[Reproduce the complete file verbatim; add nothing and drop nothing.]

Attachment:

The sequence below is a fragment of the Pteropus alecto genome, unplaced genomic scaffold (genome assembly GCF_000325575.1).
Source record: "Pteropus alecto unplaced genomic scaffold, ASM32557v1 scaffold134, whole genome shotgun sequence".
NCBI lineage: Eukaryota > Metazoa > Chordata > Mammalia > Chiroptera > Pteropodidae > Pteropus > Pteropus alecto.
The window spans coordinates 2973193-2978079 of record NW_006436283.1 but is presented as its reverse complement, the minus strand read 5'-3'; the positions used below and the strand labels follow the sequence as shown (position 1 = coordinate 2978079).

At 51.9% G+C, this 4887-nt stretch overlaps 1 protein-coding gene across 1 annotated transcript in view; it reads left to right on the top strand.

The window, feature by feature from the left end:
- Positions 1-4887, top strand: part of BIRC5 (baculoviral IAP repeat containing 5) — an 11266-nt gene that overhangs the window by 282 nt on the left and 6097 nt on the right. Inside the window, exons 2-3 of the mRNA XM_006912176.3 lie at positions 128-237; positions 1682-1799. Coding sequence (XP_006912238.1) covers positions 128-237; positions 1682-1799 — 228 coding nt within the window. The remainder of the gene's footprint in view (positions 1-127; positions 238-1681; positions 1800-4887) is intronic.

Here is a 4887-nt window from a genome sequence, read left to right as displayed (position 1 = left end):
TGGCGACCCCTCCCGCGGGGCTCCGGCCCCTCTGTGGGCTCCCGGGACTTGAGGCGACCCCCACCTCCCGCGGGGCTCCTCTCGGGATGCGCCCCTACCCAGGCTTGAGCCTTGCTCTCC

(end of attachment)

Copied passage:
The sequence below is a fragment of the Pteropus alecto genome, unplaced genomic scaffold (genome assembly GCF_000325575.1).
Source record: "Pteropus alecto unplaced genomic scaffold, ASM32557v1 scaffold134, whole genome shotgun sequence".
NCBI lineage: Eukaryota > Metazoa > Chordata > Mammalia > Chiroptera > Pteropodidae > Pteropus > Pteropus alecto.
The window spans coordinates 2973193-2978079 of record NW_006436283.1 but is presented as its reverse complement, the minus strand read 5'-3'; the positions used below and the strand labels follow the sequence as shown (position 1 = coordinate 2978079).

At 51.9% G+C, this 4887-nt stretch overlaps 1 protein-coding gene across 1 annotated transcript in view; it reads left to right on the top strand.

The window, feature by feature from the left end:
- Positions 1-4887, top strand: part of BIRC5 (baculoviral IAP repeat containing 5) — an 11266-nt gene that overhangs the window by 282 nt on the left and 6097 nt on the right. Inside the window, exons 2-3 of the mRNA XM_006912176.3 lie at positions 128-237; positions 1682-1799. Coding sequence (XP_006912238.1) covers positions 128-237; positions 1682-1799 — 228 coding nt within the window. The remainder of the gene's footprint in view (positions 1-127; positions 238-1681; positions 1800-4887) is intronic.

Here is a 4887-nt window from a genome sequence, read left to right as displayed (position 1 = left end):
TGGCGACCCCTCCCGCGGGGCTCCGGCCCCTCTGTGGGCTCCCGGGACTTGAGGCGACCCCCACCTCCCGCGGGGCTCCTCTCGGGATGCGCCCCTACCCAGGCTTGAGCCTTGCTCTCC